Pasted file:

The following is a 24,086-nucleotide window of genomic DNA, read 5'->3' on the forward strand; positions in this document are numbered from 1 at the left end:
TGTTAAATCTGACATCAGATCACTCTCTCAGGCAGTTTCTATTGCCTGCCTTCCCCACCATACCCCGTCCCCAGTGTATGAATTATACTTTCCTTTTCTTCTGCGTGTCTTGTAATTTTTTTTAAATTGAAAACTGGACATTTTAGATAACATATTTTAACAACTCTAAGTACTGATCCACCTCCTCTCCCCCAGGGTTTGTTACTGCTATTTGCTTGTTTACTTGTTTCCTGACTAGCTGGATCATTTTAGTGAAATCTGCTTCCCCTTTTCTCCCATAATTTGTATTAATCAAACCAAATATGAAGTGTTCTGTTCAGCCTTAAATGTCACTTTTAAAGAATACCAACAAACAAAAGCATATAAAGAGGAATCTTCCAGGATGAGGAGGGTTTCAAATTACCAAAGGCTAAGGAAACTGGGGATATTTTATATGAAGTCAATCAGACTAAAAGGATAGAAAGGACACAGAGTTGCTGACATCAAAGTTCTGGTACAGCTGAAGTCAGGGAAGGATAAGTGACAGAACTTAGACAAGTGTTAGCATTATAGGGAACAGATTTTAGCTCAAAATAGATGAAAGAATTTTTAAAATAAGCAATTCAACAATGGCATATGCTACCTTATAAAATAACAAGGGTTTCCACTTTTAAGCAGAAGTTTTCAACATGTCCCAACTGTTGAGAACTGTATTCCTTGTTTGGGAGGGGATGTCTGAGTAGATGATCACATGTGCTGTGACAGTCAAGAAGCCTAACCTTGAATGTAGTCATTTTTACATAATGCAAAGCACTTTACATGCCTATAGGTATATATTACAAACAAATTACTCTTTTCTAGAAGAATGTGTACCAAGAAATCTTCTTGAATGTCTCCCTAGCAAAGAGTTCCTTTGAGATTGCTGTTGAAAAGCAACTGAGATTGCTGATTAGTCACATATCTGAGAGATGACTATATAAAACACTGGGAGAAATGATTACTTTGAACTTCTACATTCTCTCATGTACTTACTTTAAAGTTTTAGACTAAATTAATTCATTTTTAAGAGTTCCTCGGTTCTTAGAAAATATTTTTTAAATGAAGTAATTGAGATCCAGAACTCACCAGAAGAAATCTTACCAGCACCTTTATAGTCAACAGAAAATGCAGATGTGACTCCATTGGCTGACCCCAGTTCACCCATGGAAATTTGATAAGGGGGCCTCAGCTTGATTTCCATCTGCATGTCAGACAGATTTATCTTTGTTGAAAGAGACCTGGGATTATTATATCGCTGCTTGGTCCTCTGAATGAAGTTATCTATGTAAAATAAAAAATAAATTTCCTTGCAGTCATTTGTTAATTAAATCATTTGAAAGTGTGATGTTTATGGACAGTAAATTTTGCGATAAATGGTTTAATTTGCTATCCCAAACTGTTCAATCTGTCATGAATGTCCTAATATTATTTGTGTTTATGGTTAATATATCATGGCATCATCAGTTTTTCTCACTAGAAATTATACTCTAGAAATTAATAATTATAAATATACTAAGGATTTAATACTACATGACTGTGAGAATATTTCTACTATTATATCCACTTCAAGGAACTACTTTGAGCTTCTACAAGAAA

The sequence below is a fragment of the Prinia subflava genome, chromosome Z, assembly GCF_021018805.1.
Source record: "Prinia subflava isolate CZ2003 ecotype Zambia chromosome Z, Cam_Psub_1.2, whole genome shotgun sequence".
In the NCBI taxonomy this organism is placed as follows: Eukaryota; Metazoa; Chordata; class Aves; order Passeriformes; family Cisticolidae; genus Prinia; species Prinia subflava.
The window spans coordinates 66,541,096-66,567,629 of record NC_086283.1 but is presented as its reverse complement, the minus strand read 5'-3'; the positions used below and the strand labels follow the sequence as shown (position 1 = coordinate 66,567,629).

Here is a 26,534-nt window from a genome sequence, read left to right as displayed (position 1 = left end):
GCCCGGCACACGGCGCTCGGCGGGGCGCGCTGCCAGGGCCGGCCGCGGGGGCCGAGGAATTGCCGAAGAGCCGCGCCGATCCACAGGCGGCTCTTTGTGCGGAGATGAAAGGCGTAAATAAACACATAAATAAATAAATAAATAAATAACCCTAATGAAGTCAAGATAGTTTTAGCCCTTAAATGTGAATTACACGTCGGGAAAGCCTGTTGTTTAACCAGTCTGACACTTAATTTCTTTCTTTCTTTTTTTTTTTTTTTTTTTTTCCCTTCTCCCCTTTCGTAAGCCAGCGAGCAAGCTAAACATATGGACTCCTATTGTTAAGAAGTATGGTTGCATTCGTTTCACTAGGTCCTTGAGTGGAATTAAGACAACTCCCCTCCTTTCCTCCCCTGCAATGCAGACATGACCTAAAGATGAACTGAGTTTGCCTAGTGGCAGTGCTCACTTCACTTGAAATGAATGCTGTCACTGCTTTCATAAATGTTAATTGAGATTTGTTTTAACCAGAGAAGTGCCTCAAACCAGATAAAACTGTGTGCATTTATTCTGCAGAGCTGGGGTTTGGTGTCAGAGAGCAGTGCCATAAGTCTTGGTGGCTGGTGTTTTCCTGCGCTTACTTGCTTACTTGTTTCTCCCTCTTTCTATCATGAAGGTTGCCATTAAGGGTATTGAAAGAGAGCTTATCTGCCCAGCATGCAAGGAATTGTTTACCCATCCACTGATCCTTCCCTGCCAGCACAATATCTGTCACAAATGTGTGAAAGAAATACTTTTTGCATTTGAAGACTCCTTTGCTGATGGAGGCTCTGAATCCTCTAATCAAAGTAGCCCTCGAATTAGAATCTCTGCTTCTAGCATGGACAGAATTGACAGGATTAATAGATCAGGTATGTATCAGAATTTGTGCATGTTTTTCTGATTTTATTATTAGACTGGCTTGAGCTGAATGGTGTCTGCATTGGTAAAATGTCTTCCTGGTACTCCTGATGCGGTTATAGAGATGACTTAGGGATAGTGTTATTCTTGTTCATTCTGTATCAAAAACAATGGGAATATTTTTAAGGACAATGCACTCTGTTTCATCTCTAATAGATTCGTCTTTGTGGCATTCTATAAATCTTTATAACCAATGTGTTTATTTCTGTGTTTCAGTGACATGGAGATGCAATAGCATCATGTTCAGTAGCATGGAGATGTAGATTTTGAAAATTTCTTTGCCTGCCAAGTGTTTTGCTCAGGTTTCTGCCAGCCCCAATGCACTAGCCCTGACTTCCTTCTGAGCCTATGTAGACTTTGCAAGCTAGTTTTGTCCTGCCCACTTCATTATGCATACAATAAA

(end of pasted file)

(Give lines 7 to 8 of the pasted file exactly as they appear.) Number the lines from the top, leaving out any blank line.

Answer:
Here is a 26,534-nt window from a genome sequence, read left to right as displayed (position 1 = left end):
GCCCGGCACACGGCGCTCGGCGGGGCGCGCTGCCAGGGCCGGCCGCGGGGGCCGAGGAATTGCCGAAGAGCCGCGCCGATCCACAGGCGGCTCTTTGTGCGGAGATGAAAGGCGTAAATAAACACATAAATAAATAAATAAATAAATAACCCTAATGAAGTCAAGATAGTTTTAGCCCTTAAATGTGAATTACACGTCGGGAAAGCCTGTTGTTTAACCAGTCTGACACTTAATTTCTTTCTTTCTTTTTTTTTTTTTTTTTTTTTCCCTTCTCCCCTTTCGTAAGCCAGCGAGCAAGCTAAACATATGGACTCCTATTGTTAAGAAGTATGGTTGCATTCGTTTCACTAGGTCCTTGAGTGGAATTAAGACAACTCCCCTCCTTTCCTCCCCTGCAATGCAGACATGACCTAAAGATGAACTGAGTTTGCCTAGTGGCAGTGCTCACTTCACTTGAAATGAATGCTGTCACTGCTTTCATAAATGTTAATTGAGATTTGTTTTAACCAGAGAAGTGCCTCAAACCAGATAAAACTGTGTGCATTTATTCTGCAGAGCTGGGGTTTGGTGTCAGAGAGCAGTGCCATAAGTCTTGGTGGCTGGTGTTTTCCTGCGCTTACTTGCTTACTTGTTTCTCCCTCTTTCTATCATGAAGGTTGCCATTAAGGGTATTGAAAGAGAGCTTATCTGCCCAGCATGCAAGGAATTGTTTACCCATCCACTGATCCTTCCCTGCCAGCACAATATCTGTCACAAATGTGTGAAAGAAATACTTTTTGCATTTGAAGACTCCTTTGCTGATGGAGGCTCTGAATCCTCTAATCAAAGTAGCCCTCGAATTAGAATCTCTGCTTCTAGCATGGACAGAATTGACAGGATTAATAGATCAGGTATGTATCAGAATTTGTGCATGTTTTTCTGATTTTATTATTAGACTGGCTTGAGCTGAATGGTGTCTGCATTGGTAAAATGTCTTCCTGGTACTCCTGATGCGGTTATAGAGATGACTTAGGGATAGTGTTATTCTTGTTCATTCTGTATCAAAAACAATGGGAATATTTTTAAGGACAATGCACTCTGTTTCATCTCTAATAGATTCGTCTTTGTGGCATTCTATAAATCTTTATAACCAATGTGTTTATTTCTGTGTTTCAGTGACATGGAGATGCAATAGCATCATGTTCAGTAGCATGGAGATGTAGATTTTGAAAATTTCTTTGCCTGCCAAGTGTTTTGCTCAGGTTTCTGCCAGCCCCAATGCACTAGCCCTGACTTCCTTCTGAGCCTATGTAGACTTTGCAAGCTAGTTTTGTCCTGCCCACTTCATTATGCATACAATAAA